But that all changed when London discovered distant Muscovy. The problem was solved by the mineral, which in England was called "muscovite"in honor of the supplier country. In Russia, it is mica. "Moscow glass" was not cheap, but still more affordable than the real one. In addition, it had its own advantages – resistance to shocks and temperature changes.
Muscovite, extracted in the mountains of the Kola Peninsula, was inserted not only in the window openings of castles and cathedrals, but also in the windows of carriages. When the supply of "glass" became stable and its price decreased slightly, mica began to be used in the manufacture of street lights.
Although Britain is surrounded on all sides by seas, its aquatic living resources have always been very far from the Russian ones. A huge selection of fish delicacies, unprecedented in Europe, caused the English guests genuine amazement. Sturgeon, beluga, sturgeon, sevryuga, red and black caviar-all this immediately became the food of the British elite.
Separately, it is worth mentioning black caviar, which the British did not know about before the start of trade with Muscovy. Collins, M. D., who lived in Moscow in the 17th century, wrote about black sturgeon and dark gray caviar, subtly delineating the nuances. The latter was also called Armenian caviar by the British, since it was the Armenians who brought it to the fairs. Yes, black caviar is one of the few Russian products that has always remained in the trend.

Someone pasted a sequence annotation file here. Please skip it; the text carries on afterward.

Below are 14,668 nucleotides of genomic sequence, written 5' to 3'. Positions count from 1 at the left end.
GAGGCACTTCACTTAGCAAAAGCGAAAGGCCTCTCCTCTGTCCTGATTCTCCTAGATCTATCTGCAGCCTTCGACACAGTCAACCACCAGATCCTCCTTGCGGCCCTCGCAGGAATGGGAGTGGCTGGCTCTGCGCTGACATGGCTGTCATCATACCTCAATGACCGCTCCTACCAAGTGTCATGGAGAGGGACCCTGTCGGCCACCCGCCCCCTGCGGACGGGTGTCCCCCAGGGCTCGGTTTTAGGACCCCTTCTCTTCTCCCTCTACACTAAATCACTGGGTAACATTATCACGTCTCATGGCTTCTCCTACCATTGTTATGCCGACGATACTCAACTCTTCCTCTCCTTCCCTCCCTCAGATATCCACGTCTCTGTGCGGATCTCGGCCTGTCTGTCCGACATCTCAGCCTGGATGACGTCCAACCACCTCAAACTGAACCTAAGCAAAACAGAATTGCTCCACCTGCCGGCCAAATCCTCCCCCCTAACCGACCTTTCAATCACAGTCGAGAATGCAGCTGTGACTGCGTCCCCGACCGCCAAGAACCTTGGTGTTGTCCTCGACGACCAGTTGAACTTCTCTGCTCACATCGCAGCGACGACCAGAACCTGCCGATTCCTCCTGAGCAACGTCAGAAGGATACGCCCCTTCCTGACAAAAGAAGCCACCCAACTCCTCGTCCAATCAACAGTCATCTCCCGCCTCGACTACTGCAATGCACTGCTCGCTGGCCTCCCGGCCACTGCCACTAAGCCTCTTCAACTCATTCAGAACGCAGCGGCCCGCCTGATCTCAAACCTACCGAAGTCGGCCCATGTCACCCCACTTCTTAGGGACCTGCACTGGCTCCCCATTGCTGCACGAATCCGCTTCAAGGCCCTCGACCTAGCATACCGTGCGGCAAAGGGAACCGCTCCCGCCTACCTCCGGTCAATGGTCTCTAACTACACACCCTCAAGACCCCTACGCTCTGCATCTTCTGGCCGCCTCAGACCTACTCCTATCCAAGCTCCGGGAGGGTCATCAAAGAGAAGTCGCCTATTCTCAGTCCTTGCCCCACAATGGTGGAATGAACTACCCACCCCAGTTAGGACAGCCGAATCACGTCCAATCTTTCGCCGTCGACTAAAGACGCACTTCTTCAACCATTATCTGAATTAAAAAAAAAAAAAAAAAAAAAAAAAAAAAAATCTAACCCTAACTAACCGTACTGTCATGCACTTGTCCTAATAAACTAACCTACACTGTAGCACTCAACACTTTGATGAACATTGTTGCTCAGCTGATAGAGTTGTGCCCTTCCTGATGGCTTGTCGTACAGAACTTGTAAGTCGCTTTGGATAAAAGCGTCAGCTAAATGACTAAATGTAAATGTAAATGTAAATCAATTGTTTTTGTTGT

Oddly enough, but such a common product today as ghee was imported to Britain in the Middle Ages by sea from Russia and was valued as the most elite delicacies. Very few members of the nobility could treat themselves to "Russian butter", prepared using a special technology.
Even after learning the recipe, the British were in no hurry to establish their own production, since the output of the finished oil from the raw material was very small. The product was simply "golden". In Russia, this delicacy product was prepared by melting cream in Russian ovens, which were then settled for a certain time and divided into tops, middle and sediment.
For the production of ghee, only the perfectly clean middle was suitable, which was knocked down with a special spiral stick, between times washing in icy spring water. The slightest mistake could ruin everything, so it was safer to buy the "food of the gods" ready-made and take it to faraway lands.
Ghee from Muscovy, sold in small clay pots, gave rise to the British phraseology – "he eats Russian butter". It meant that a person can afford anything and does not count money.
Trade with Russia has enriched the English language, but not with the words you thought of. We have no doubt that English merchants have learned a lot of obscene words while jostling at fairs and in the shopping malls of Moscow, but this is not what we are talking about now.
Along with Russian goods, the words czar, rouble, pood, shuba, vodka, matrioshka, samovar, izba, sterlet (sterlet), sable (sable), kvas, troika, ukase (decree), taiga, tundra, copeck (kopeck) were brought to Britain. Most of them still have no English counterparts.